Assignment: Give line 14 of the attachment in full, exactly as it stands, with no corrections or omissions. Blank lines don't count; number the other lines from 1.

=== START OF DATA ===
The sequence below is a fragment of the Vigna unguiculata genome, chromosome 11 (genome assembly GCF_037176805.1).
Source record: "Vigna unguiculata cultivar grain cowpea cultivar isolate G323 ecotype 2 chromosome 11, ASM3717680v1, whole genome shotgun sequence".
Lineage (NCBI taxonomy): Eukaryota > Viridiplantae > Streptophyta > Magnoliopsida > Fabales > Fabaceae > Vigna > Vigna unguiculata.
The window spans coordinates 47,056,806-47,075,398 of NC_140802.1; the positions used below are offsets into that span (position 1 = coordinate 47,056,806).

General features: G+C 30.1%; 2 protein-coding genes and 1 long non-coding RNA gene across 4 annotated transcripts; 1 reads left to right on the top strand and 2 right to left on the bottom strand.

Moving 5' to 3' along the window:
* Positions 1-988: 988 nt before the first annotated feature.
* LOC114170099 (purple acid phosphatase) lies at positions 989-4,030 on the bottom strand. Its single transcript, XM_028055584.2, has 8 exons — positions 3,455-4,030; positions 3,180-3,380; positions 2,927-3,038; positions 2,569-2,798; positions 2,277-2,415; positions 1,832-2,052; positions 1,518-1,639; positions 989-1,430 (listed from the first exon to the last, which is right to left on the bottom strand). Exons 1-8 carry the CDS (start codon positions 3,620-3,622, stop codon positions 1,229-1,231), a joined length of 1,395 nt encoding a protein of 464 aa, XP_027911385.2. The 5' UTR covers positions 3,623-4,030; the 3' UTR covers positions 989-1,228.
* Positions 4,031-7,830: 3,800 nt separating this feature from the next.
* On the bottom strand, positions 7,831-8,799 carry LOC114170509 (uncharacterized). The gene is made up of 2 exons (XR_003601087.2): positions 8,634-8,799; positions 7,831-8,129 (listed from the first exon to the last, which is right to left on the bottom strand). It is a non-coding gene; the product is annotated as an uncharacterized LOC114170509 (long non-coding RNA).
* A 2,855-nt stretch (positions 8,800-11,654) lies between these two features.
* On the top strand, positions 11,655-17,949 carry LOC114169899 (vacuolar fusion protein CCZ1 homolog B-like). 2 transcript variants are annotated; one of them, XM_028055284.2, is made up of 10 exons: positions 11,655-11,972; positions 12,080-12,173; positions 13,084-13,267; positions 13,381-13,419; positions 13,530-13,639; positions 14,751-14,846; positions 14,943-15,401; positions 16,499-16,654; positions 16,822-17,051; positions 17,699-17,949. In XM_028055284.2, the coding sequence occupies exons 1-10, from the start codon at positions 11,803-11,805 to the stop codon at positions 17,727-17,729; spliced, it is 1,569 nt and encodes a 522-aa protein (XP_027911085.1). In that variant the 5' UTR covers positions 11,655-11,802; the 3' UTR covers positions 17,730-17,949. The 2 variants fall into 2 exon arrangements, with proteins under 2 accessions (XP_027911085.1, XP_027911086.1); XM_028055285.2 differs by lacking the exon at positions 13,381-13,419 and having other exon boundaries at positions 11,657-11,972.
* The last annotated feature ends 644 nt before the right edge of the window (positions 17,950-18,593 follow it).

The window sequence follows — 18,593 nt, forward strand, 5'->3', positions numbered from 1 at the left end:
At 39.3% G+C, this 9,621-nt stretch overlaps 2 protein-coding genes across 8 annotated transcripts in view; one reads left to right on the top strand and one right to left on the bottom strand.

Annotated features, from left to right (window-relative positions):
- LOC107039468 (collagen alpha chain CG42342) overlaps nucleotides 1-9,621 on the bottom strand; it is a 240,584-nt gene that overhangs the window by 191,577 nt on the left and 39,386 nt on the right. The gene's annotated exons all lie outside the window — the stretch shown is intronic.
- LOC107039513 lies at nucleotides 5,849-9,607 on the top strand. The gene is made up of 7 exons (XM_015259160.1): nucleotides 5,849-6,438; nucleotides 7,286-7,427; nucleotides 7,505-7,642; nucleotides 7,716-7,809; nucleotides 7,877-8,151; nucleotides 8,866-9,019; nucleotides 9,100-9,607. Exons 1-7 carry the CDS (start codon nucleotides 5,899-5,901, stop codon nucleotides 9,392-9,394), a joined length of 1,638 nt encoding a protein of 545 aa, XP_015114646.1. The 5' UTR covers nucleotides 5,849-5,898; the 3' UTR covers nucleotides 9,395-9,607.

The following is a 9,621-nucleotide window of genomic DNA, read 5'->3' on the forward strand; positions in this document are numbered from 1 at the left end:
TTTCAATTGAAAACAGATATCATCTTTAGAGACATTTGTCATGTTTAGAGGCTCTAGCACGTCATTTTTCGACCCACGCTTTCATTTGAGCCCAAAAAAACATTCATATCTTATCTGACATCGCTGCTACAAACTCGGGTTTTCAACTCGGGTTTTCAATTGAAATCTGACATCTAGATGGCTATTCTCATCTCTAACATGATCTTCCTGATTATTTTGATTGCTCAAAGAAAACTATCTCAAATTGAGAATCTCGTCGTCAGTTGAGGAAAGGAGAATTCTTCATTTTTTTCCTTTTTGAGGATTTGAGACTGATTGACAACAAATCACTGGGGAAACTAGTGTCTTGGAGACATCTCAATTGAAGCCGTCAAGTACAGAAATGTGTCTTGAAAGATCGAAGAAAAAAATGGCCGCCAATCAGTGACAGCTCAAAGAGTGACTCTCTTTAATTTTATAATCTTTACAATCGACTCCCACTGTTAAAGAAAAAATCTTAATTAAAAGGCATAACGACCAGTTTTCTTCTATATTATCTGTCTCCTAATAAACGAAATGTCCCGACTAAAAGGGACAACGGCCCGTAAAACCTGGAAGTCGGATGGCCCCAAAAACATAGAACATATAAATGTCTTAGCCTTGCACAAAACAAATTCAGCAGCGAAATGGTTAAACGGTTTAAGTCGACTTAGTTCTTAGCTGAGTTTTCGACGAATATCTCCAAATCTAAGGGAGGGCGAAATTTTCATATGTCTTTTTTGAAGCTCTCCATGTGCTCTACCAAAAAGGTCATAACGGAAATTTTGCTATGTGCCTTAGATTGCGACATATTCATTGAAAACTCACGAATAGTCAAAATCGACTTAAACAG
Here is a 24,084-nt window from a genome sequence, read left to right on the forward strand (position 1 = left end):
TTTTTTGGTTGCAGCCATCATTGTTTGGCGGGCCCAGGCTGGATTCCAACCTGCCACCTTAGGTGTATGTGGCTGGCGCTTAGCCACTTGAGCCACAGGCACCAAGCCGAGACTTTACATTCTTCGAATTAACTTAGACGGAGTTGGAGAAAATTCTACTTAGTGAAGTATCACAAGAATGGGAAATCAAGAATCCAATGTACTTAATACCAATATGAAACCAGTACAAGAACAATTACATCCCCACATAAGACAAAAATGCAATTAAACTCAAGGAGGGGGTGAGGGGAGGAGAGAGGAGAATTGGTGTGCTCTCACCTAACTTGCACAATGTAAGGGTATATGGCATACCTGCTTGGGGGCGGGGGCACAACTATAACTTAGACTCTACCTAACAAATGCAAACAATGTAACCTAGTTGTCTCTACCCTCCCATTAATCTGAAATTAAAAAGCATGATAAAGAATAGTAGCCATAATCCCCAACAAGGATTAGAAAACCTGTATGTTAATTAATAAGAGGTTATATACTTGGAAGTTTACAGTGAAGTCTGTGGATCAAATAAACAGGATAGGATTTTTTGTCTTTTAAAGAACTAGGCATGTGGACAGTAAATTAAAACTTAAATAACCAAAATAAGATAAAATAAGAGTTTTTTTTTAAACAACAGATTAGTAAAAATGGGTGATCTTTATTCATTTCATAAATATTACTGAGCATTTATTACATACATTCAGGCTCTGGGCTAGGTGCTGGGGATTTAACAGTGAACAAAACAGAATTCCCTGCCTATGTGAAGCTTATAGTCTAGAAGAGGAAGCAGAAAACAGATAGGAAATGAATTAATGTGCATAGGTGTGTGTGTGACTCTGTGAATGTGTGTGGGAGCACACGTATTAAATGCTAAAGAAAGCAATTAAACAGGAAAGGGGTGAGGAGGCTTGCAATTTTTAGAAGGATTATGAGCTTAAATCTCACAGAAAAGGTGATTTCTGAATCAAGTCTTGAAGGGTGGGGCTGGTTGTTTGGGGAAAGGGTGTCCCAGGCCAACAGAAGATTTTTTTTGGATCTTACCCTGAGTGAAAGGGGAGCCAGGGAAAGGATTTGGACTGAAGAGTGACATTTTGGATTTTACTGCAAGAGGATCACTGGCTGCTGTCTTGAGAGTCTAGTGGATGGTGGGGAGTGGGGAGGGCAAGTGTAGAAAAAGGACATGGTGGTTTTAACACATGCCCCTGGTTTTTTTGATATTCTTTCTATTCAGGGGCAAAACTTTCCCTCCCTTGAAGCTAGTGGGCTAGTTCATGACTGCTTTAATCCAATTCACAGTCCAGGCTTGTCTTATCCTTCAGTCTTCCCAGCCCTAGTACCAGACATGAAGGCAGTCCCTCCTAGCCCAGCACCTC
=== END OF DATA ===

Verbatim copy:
The window sequence follows — 18,593 nt, forward strand, 5'->3', positions numbered from 1 at the left end: